The Torch Club, Bourbon St. New Orleans by George S. Zimbel
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- Artwork Info
- About the Artist
Gelatin silver print
Printed circa 1955
George S. Zimbel (1929 - 2023): In an era of increased manipulation of the photographic image by computer technology, George Zimbel’s commitment to the straight photograph has become stronger. A hallmark of his approach is non-intervention. He photographs what is really happening and feels that serious observation is more important than creating a scene.
When he exhibits his work, the walls are hung with photographs from the 1940s through to 2009, always printed by himself. He has been photographing for over 70 years with an eye that is life positive. He regularly produces new work.
An alumnus of Columbia University, the Photo League and the Alexy Brodovitch Seminar, he honed his craft in New York City, working for national magazines (Look, The New York Times, Redbook, Parents, Architectural Forum). He worked on self-initiated projects parallel to his assignments. These included diverse subjects such as 1950s European Photographs; A Book of Readers, from libraries to submarines; Politics in the U.S. and Canada; Marilyn Monroe in the classic movie, The Seven Year Itch; and the ongoing story of his family.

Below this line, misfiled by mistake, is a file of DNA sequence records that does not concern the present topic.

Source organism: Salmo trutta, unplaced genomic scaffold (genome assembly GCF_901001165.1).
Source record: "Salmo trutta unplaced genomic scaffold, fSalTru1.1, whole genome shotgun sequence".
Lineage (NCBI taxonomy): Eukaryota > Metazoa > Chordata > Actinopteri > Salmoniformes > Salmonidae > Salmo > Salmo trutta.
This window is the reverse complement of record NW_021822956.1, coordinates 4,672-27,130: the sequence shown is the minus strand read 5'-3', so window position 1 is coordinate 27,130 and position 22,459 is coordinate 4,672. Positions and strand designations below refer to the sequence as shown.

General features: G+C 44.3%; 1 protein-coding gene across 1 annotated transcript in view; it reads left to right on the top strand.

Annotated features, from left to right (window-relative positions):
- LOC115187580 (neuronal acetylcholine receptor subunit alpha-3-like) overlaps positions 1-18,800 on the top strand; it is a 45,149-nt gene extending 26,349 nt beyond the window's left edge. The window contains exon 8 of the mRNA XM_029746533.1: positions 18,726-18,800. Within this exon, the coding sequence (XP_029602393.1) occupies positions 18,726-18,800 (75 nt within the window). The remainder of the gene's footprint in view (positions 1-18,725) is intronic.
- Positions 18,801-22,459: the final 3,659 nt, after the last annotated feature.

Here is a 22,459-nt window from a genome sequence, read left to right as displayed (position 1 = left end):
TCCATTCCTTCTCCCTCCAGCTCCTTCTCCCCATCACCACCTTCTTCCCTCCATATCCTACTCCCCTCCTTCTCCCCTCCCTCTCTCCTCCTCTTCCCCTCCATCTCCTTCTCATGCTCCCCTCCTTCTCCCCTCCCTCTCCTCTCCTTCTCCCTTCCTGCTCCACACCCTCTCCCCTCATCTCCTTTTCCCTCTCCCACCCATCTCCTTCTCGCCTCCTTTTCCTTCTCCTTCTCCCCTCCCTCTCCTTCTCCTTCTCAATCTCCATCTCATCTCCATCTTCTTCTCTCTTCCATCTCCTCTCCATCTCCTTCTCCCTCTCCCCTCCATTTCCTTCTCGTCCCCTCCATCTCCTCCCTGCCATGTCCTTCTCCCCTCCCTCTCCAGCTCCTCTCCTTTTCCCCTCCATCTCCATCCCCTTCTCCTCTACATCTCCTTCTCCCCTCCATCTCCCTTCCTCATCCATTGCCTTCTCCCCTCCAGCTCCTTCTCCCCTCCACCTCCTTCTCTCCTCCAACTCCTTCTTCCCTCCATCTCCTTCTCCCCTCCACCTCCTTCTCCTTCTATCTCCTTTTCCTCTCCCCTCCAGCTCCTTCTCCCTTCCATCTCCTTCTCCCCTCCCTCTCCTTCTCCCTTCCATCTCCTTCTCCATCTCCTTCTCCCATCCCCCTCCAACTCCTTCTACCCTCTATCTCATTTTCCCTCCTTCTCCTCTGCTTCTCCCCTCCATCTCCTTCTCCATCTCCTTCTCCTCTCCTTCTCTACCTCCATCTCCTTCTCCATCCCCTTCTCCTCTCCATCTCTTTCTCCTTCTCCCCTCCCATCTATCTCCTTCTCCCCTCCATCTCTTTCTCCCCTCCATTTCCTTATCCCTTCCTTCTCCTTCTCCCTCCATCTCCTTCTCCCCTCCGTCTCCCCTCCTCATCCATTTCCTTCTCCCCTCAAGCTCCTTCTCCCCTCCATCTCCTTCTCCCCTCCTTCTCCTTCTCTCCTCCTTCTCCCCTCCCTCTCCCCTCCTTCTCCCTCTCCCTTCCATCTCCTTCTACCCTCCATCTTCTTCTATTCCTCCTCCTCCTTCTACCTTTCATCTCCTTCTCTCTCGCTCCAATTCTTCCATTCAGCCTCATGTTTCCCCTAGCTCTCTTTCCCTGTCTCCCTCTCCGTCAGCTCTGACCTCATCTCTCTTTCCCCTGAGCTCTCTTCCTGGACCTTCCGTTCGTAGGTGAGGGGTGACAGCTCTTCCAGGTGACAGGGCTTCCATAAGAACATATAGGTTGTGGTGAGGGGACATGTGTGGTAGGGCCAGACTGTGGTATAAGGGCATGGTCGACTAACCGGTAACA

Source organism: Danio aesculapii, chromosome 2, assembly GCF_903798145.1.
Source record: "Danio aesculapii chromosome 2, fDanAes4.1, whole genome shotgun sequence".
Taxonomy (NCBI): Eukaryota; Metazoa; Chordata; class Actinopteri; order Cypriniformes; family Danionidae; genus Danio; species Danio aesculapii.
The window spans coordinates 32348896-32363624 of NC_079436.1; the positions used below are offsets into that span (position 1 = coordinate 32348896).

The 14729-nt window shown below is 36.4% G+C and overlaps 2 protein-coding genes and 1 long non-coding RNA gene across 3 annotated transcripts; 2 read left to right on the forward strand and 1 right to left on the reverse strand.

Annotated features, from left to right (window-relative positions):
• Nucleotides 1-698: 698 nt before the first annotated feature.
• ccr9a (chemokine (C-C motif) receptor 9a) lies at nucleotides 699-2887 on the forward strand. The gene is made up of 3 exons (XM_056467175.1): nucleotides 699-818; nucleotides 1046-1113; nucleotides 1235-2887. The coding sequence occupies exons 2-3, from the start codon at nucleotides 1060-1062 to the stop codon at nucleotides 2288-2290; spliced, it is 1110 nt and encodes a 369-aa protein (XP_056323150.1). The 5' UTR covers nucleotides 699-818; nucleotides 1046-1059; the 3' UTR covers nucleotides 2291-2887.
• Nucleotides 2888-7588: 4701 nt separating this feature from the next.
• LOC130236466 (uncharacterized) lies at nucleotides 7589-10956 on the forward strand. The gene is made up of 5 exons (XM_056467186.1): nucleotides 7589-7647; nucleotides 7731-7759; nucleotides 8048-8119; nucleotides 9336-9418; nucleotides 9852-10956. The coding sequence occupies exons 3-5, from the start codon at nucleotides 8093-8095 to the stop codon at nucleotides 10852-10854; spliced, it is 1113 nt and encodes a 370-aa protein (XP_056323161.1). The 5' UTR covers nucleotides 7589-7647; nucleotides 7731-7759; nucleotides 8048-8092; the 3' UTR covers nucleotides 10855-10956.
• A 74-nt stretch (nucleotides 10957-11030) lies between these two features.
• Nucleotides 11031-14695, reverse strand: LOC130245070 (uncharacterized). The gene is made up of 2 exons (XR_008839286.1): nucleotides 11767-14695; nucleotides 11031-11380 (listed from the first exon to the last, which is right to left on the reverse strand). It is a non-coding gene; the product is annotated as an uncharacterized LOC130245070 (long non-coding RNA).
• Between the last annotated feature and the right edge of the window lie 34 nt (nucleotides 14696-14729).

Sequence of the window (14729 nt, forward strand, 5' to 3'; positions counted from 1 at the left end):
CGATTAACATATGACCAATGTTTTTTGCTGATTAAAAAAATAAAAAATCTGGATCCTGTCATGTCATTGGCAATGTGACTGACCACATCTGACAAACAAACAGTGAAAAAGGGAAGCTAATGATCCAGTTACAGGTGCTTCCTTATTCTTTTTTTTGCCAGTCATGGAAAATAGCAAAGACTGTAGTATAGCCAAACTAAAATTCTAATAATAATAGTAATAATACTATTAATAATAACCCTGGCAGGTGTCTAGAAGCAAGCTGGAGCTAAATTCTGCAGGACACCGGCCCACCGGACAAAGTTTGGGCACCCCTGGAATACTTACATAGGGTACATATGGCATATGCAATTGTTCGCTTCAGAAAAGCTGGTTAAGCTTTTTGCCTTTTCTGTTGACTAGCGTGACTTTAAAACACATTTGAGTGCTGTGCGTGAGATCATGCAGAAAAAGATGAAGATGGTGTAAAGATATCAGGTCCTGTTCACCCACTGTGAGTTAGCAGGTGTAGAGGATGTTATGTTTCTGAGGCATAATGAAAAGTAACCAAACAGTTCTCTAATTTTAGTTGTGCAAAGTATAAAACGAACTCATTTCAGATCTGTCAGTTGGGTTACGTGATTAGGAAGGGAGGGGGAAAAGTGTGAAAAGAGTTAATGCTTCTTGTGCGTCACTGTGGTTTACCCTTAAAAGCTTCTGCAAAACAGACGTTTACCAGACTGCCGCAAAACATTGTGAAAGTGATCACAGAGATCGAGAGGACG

In 2000, Zimbel was honoured with the largest photography exhibit ever shown at Institut Valencia D’Art Modern in Spain. A major catalogue was issued at that time. In 2001, he was the recipient of the Lifetime Achievement Award of Canadian Photographers in Communications and was shortlisted for the Roloff Beny Award for best Canadian photographic book. In 2004, he had a retrospective exhibition at Confederation Centre Museum and later that year was a major presence in the Marilyn Monroe exhibition at the Brooklyn Museum. Subsequently, Zimbel was featured in the PBS American Master’s production, Marilyn Monroe: Still Life. In 2005 he had a retrospective exhibition at the Canadian Embassy in Tokyo and the Owens Art Gallery, Mount Allison University followed by publication of his book Bourbon Street New Orleans 1955. In 2006 he was inducted into the Royal Canadian Academy of Art.